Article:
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Analysis: Michigan vaccine rebuff puts Biden and a top ally in a dicey political spot

Agonizing trade-offs have long characterized the emergency, none more so than the one between public health and economic well-being that was crushed by the lockdowns needed to stem successive tides of infection. But the speeding vaccine program that has become a political shield for the President will not spare him from possibly damaging dilemmas like the one involving a swing state that helped pave his way to the White House.

The political dimension of this episode, coupled with fierce debate about the wisdom of a vaccine surge as hospitals fill up, mean the Great Lakes State’s plight has become the most discordant moment in Biden’s so far smooth steering of the US assault on the virus.

Michigan’s suffering also offers a glaring warning of the capacity of a pernicious viral variant first discovered in the United Kingdom to exploit fatigue with social distancing and businesses’ desire to escape commerce-choking restrictions. Michigan has reported more than 9,600 cases of Covid-19 on Sunday and Monday, according to the state Department of Health and Human Services.

But despite its dire situation, US Centers for Disease Control and Prevention Director Rochelle Walensky explained in frank terms that the time vaccinated patients need to build immunity requires the rejection of Whitmer’s pleas.

“If vaccines go in arms today, we will not see an effect of those vaccines, depending on the vaccine, for somewhere between two to six weeks,” Walensky said at a White House briefing on Monday.

“So when you have an acute situation, an extraordinary number of cases like we have in Michigan, the answer is not necessarily to give vaccine. In fact, we know that the vaccine will have a delayed response.”

‘Close things down’

Walensky’s alternative prescription for quelling the new wave of virus was likely to be even more unwelcome for Whitmer, who endured months of intimidation and even a kidnap plot as conservatives demanded she open her state. Over the weekend, the governor — who faces reelection next year — asked Michiganders to voluntarily observe two weeks of voluntary restrictions on activities like indoor dining and youth sports in a sign that new lockdowns are politically unsustainable for her.

But Walensky suggested that Michigan should “really close things down, to go back to our basics, to go back to where we were last spring, last summer, and to shut things down, to flatten the curve, to decrease contact with one another.” While it is not surging vaccine to Michigan, the White House is sending therapeutics, more testing materials and medical professionals to more efficiently administer its existing vaccine allocation.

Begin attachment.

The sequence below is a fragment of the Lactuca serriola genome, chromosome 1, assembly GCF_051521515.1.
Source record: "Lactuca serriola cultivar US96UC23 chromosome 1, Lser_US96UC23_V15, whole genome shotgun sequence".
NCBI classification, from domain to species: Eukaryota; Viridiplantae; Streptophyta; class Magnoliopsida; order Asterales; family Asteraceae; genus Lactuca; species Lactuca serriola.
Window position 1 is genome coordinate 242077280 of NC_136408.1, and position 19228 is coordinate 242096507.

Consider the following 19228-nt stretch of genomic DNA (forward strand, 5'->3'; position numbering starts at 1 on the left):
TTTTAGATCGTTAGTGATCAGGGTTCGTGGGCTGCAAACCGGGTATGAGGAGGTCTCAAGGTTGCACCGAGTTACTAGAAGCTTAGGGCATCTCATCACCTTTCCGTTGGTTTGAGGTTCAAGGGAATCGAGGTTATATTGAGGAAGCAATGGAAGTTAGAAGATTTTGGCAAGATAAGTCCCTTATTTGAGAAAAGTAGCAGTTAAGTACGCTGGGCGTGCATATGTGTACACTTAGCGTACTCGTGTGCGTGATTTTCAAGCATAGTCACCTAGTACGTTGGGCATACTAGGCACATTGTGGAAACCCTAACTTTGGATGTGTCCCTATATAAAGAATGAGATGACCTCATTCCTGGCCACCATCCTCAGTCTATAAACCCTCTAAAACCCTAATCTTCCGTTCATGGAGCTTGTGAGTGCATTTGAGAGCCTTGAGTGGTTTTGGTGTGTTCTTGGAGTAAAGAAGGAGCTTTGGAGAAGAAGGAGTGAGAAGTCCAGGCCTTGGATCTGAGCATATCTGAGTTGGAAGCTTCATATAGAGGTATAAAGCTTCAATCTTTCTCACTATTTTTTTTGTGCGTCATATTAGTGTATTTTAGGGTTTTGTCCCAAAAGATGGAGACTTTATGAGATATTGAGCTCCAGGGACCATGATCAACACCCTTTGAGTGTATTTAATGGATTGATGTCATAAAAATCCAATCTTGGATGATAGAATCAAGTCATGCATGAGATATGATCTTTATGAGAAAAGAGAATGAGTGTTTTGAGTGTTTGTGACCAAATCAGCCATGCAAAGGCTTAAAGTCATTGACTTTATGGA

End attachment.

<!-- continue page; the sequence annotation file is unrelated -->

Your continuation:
While advice to shutter states may be scientifically justified, they are now even more likely to be in vain given widespread public Covid-19 fatigue, and the fact that millions of vaccinated Americans are already beginning to reclaim their freedoms. The kind of central government ordered shutdown lasting months from which the UK is beginning to emerge, for instance, has long seemed incompatible with the American creed of individualism and personal freedom — even in Democratic-run states.

Many state governors, like the Republicans who run Texas and Florida, have long chafed at CDC recommendations and responded to an easing of the winter Covid-19 case load by swiftly opening for business. They are showing no sign of changing their minds even as Washington’s warnings of a surge in cases of more infectious new variants materialize.

The unequivocal message from Walensky does validate one promise Biden made on assuming the Oval Office: to depoliticize the fight against the pandemic. It’s not clear whether Donald Trump would have made a similar decision given his track record as a President who loved to bestow favors on swing states and political friends, and then claim the credit.

The case against surging vaccines to Michigan is not just rooted in the maximum six-week delay until people acquire full immunity. The current…

Read More: Analysis: Michigan vaccine rebuff puts Biden and a top ally in a dicey political spot

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